Alabama Public Television is partnering with the Historic Ritz Theatre in Talladega to host a special preview of the upcoming APT documentary Alabama Institute for Deaf and Blind: Deaf. Blind. Limitless on Tuesday, May 10th at 6:00pm. The version shown at the screening will include captioning for deaf and hearing disabled attendees and descriptive audio for the blind and visually impaired. The theater is taking reservations by phone at 256-315-0000.
The Alabama Institute for Deaf and Blind (AIDB) is the world’s most comprehensive education, rehabilitation and service program, serving individuals of all ages who are deaf, blind, deaf-blind and multi-disabled. The new documentary from Alabama Public Television takes viewers inside AIDB to explore and better understand this extraordinary community and those it serves. The broadcast premiere will be Thursday, May 18 at 8:00pm on APT.
Founded in 1858 by a young medical doctor who wanted to educate his deaf brother, AIDB now serves more than 36,000 infants, toddlers, children, adults and seniors with hearing and vision loss throughout Alabama each year. In Talladega, AIDB now has six campuses, including Alabama School for the Deaf, Alabama School for the Blind, Alabama Industries for the Blind, Helen Keller School, E.H. Gentry Facility, and the Marianna Greene Henry (MGH) Special Equestrian Arena.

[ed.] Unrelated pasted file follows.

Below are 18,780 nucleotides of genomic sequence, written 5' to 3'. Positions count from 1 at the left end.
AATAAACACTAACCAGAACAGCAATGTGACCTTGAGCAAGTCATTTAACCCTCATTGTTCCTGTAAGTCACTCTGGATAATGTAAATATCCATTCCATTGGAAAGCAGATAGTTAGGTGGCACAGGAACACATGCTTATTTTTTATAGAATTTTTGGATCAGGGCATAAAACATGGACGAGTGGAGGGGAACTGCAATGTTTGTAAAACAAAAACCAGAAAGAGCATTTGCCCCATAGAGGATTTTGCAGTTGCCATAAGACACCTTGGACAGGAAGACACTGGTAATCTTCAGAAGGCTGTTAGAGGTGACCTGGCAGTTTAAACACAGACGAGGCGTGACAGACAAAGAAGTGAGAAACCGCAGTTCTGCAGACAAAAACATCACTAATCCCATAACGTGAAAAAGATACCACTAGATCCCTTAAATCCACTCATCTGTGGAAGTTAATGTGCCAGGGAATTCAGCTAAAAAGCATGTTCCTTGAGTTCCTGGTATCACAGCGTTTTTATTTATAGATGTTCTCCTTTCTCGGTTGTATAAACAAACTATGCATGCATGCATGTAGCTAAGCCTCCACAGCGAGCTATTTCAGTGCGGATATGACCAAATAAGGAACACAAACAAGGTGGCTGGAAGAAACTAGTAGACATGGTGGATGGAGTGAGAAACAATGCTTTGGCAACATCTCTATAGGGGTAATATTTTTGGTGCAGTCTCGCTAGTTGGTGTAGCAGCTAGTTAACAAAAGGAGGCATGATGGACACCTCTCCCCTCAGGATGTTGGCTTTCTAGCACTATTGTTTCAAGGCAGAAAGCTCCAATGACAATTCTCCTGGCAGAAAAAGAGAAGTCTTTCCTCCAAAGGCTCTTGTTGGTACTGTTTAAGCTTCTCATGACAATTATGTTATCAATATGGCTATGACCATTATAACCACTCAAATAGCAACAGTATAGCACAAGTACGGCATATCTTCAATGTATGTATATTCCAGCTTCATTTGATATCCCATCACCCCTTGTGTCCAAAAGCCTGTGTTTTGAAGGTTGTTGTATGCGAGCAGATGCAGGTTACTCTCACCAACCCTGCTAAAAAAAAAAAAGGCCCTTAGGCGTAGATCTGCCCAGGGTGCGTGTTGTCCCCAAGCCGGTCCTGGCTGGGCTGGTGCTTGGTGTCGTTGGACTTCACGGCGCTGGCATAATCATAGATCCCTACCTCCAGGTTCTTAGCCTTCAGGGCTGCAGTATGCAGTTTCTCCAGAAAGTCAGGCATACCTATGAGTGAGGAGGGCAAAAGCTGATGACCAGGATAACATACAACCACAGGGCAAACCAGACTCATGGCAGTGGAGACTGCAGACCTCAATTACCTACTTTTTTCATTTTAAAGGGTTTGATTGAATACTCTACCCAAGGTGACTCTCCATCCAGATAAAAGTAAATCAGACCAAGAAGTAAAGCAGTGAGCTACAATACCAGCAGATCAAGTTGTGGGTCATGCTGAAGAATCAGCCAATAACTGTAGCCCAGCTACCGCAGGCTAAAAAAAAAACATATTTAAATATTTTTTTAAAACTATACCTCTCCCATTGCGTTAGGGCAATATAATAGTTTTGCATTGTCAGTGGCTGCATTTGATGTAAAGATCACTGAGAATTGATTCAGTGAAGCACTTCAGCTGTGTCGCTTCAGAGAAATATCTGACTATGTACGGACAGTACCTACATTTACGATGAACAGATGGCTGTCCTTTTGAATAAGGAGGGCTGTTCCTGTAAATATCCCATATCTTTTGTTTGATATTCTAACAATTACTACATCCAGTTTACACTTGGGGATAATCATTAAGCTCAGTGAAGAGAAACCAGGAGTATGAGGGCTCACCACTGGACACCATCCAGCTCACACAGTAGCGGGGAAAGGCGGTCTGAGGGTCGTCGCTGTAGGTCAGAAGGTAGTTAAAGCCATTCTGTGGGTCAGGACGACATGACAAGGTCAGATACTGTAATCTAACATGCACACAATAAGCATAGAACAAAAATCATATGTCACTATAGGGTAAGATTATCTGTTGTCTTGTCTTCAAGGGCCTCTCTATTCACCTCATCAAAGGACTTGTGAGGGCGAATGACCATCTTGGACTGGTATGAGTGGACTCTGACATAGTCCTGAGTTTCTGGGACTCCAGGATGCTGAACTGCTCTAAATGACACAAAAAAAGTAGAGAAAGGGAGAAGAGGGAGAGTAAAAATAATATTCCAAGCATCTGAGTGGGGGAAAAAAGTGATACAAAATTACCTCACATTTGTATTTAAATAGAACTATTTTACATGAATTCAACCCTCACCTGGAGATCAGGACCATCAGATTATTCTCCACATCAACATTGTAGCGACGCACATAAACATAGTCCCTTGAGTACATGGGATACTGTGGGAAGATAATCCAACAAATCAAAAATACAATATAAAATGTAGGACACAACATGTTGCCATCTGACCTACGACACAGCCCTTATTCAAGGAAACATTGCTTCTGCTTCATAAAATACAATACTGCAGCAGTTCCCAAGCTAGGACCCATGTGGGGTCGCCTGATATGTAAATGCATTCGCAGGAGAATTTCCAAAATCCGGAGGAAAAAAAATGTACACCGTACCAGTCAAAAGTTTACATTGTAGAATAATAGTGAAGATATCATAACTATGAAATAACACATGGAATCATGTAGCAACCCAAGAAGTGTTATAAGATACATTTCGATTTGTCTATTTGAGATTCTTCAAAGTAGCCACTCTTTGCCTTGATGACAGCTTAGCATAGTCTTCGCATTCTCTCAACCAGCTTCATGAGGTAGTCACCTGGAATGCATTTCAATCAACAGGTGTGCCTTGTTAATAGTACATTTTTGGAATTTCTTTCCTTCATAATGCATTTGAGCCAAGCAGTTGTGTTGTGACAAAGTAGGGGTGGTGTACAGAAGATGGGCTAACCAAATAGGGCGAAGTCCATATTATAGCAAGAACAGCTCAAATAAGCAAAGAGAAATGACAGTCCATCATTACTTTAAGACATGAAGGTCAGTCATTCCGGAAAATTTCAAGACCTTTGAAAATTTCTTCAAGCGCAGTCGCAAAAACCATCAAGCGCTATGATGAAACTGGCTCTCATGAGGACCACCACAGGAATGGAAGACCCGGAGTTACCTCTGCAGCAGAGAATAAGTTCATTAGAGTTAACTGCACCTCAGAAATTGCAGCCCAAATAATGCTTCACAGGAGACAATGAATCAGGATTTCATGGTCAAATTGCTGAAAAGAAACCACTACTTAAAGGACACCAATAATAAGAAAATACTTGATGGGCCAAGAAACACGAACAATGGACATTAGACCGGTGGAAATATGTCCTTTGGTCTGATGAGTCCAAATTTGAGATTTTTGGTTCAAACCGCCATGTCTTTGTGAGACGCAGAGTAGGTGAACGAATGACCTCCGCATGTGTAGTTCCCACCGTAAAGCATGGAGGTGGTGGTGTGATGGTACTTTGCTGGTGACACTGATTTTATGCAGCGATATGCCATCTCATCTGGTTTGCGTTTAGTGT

AIDB also has ten regional centers located in Birmingham, Dothan, Huntsville, Mobile, Montgomery, Talladega, Tuscaloosa and Tuscumbia which extend the program offerings throughout the state.
Alabama School for the Blind senior Rachel Hyche is among the current and former students of AIDB who appear in the film. Hyche spent years going to public school and says she always felt like an outcast. At ASB she found a much more open and understanding community. Hyche talks about how the school has helped her both socially and academically and shows off the technology that transforms the writing on her phone or computer to a Braille dots keyboard display so she can read it.
“I love being here. Staying here on the weekends is amazing because I get to hang out with my friends. I literally get to have a sleepover every night and wake up in the morning and go talk to my friends. It’s like going to summer camp every day.”
“We held a special showing of the AMERICAN EXPERIENCE documentary Becoming Helen Keller for AIDB students at the Ritz Theatre last year,” says APT interim executive director Phil Hutcheson. “I have never seen a group of students so quiet and attentive. The combination of captioning and descriptive audio and ASL within the documentary made it the most accessible television program they had ever experienced. We’re delighted to partner with John Mascia at AIDB and George Culver at the Ritz to do this kind of presentation again – and this time AIDB students will be on the screen as well as in the audience.”